The shift from plant to mammalian cell models in radiation cytogenetics hastened the development of methods suitable for the analysis of chromosome-type aberrations. These included methods to detect interchanges that take place between different chromosomes (dicentrics and translocations), and intrachanges occurring within a given chromosome (rings, interstitial deletions and inversions). In this review we consider the relationship between chromosome-type interchanges and intrachanges in response to changes in ionization density (linear energy transfer; LET). In that context, we discuss advantages and disadvantages of more modern methods used to measure intrachanges, and the implications that their increased resolution of measurement may have on the inter-to-intrachange fraction (i.e., the F-ratio). We conclude that the premise of the F-ratio is supported by its biophysical assumptions, but its intended use as an LET-dependent measure of prior radiation exposure is hampered mainly by our inability to accurately assess, on a cell-by-cell basis, inversions and interstitial deletions whose small sizes are below the detection limits of conventional cytogenetic techniques.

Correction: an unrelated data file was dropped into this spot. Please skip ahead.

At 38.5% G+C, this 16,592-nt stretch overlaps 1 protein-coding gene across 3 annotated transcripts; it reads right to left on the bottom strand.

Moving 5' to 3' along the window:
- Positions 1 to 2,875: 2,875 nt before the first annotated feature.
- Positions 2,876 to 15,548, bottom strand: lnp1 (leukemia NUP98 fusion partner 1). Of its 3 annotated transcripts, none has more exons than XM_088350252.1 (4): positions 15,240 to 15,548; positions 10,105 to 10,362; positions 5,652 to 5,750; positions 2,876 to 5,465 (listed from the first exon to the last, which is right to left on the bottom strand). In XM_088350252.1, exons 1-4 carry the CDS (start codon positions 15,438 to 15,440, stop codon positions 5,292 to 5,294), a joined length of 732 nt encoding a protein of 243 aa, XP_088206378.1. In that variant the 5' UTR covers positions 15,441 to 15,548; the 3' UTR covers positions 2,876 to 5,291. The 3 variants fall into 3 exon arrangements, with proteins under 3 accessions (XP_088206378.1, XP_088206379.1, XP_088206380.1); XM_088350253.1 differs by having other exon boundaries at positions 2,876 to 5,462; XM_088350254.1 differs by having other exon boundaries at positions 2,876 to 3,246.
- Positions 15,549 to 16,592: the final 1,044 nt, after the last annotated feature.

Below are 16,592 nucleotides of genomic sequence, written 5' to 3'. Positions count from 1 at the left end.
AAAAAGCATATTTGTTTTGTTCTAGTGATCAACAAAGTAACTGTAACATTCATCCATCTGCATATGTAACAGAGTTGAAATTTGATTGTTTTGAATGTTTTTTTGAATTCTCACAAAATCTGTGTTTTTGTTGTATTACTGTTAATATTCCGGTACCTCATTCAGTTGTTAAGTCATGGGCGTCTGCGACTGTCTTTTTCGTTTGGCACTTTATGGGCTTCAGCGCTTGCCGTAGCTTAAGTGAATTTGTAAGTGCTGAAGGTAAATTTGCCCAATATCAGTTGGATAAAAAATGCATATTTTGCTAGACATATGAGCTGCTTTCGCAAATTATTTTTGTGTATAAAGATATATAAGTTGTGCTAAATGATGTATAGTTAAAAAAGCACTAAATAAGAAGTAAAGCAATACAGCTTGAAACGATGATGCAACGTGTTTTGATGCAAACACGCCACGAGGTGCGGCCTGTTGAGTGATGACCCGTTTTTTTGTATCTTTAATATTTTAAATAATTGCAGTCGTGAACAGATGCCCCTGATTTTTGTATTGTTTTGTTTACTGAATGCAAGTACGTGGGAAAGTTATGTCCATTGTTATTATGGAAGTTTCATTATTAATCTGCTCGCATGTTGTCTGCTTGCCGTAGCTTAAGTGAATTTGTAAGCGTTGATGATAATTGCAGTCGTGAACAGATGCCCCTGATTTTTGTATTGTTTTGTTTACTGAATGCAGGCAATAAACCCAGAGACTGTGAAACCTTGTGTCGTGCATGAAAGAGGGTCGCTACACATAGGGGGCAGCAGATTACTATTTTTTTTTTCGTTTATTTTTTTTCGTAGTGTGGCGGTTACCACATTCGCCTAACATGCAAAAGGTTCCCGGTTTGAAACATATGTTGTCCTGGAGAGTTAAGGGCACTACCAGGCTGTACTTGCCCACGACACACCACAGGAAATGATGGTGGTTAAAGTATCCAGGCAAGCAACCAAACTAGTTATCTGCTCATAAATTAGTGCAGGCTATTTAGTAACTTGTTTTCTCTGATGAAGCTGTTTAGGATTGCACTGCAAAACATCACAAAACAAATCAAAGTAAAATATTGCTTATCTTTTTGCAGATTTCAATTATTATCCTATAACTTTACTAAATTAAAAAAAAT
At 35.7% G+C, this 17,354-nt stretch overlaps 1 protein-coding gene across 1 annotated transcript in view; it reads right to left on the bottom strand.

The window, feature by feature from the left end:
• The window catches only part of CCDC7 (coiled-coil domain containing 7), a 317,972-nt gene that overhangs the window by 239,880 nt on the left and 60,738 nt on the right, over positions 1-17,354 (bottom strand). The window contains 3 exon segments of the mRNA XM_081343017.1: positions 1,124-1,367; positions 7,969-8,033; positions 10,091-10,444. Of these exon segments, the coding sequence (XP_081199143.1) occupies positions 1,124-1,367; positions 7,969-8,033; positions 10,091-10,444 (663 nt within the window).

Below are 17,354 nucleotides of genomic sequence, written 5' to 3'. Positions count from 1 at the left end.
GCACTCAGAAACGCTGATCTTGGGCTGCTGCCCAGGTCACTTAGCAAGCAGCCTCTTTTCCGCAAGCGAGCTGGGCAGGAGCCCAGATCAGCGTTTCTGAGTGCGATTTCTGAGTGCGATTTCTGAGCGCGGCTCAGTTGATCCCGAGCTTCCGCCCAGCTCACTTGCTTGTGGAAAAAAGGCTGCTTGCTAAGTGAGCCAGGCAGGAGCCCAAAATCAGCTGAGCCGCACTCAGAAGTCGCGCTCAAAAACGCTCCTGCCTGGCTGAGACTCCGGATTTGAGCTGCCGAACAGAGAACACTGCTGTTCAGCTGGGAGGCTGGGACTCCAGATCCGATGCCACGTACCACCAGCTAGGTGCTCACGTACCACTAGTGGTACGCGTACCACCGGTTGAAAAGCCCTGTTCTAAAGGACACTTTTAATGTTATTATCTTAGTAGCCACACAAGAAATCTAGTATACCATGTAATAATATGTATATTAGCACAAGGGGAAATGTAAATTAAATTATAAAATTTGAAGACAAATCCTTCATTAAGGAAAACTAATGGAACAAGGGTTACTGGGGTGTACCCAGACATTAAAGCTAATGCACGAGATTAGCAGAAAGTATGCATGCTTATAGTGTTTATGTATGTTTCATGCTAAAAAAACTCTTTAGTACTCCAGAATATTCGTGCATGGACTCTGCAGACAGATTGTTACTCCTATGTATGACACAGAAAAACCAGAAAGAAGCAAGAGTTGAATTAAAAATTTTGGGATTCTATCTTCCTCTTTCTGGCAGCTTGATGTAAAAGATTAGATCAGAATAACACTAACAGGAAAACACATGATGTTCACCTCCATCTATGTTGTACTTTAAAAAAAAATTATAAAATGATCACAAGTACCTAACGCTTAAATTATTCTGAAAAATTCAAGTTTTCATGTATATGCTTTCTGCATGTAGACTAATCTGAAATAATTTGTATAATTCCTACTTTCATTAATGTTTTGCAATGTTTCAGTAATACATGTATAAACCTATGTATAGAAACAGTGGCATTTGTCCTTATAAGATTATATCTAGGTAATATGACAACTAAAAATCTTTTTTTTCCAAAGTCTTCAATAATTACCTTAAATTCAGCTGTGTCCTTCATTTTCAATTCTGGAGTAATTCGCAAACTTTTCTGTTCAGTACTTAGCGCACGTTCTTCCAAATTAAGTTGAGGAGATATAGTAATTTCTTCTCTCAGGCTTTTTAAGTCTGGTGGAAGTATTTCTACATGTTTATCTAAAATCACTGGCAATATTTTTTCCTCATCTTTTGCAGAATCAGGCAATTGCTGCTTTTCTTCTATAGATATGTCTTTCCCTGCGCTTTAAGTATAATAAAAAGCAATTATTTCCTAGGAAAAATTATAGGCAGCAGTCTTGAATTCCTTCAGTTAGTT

|Original language||English (US)|
|Journal||Mutation Research - Genetic Toxicology and Environmental Mutagenesis|
|State||Accepted/In press - Jan 1 2018|
- Chromosome aberrations
- Ionizing radiation
ASJC Scopus subject areas
- Health, Toxicology and Mutagenesis